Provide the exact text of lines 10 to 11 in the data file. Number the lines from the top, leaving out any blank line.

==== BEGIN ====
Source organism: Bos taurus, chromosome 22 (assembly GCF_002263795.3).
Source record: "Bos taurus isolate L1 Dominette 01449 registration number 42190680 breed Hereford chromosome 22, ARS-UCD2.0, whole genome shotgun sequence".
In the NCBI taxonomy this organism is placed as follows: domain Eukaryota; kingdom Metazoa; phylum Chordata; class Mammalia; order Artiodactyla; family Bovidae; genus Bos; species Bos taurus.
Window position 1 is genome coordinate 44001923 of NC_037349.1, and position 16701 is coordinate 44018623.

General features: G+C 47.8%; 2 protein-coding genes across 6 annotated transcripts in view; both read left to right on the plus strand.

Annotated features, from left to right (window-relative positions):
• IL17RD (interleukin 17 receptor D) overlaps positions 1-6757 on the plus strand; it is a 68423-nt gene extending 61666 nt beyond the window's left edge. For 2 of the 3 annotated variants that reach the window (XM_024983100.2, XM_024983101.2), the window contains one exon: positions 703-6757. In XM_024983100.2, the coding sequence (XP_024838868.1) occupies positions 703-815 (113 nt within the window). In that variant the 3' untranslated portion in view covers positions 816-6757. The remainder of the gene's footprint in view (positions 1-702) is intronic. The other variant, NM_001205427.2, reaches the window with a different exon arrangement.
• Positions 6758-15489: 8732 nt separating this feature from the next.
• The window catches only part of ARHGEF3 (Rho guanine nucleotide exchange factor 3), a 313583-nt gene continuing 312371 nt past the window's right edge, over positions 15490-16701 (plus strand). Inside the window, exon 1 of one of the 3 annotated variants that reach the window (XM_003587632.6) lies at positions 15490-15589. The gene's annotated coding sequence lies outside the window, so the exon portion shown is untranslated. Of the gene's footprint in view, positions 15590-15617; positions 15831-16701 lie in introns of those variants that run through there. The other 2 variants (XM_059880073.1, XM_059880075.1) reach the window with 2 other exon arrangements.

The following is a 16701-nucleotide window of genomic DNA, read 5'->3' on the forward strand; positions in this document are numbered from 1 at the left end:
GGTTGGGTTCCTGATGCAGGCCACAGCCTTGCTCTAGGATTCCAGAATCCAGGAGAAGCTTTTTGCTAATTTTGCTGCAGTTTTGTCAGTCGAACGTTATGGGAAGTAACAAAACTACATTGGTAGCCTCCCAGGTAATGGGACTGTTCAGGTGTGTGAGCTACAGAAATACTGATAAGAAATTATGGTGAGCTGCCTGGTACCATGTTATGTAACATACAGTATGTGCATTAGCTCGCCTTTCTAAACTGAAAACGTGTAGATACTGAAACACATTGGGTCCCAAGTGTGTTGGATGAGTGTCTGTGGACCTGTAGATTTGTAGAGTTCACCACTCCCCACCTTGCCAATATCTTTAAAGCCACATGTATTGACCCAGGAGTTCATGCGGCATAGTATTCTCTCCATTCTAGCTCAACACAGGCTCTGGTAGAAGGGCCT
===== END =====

The following is a 16701-nucleotide window of genomic DNA, read 5'->3' on the forward strand; positions in this document are numbered from 1 at the left end:
GGTTGGGTTCCTGATGCAGGCCACAGCCTTGCTCTAGGATTCCAGAATCCAGGAGAAGCTTTTTGCTAATTTTGCTGCAGTTTTGTCAGTCGAACGTTATGGGAAGTAACAAAACTACATTGGTAGCCTCCCAGGTAATGGGACTGTTCAGGTGTGTGAGCTACAGAAATACTGATAAGAAATTATGGTGAGCTGCCTGGTACCATGTTATGTAACATACAGTATGTGCATTAGCTCGCCTTTCTAAACTGAAAACGTGTAGATACTGAAACACATTGGGTCCCAAGTGTGTTGGATGAGTGTCTGTGGACCTGTAGATTTGTAGAGTTCACCACTCCCCACCTTGCCAATATCTTTAAAGCCACATGTATTGACCCAGGAGTTCATGCGGCATAGTATTCTCTCCATTCTAGCTCAACACAGGCTCTGGTAGAAGGGCCT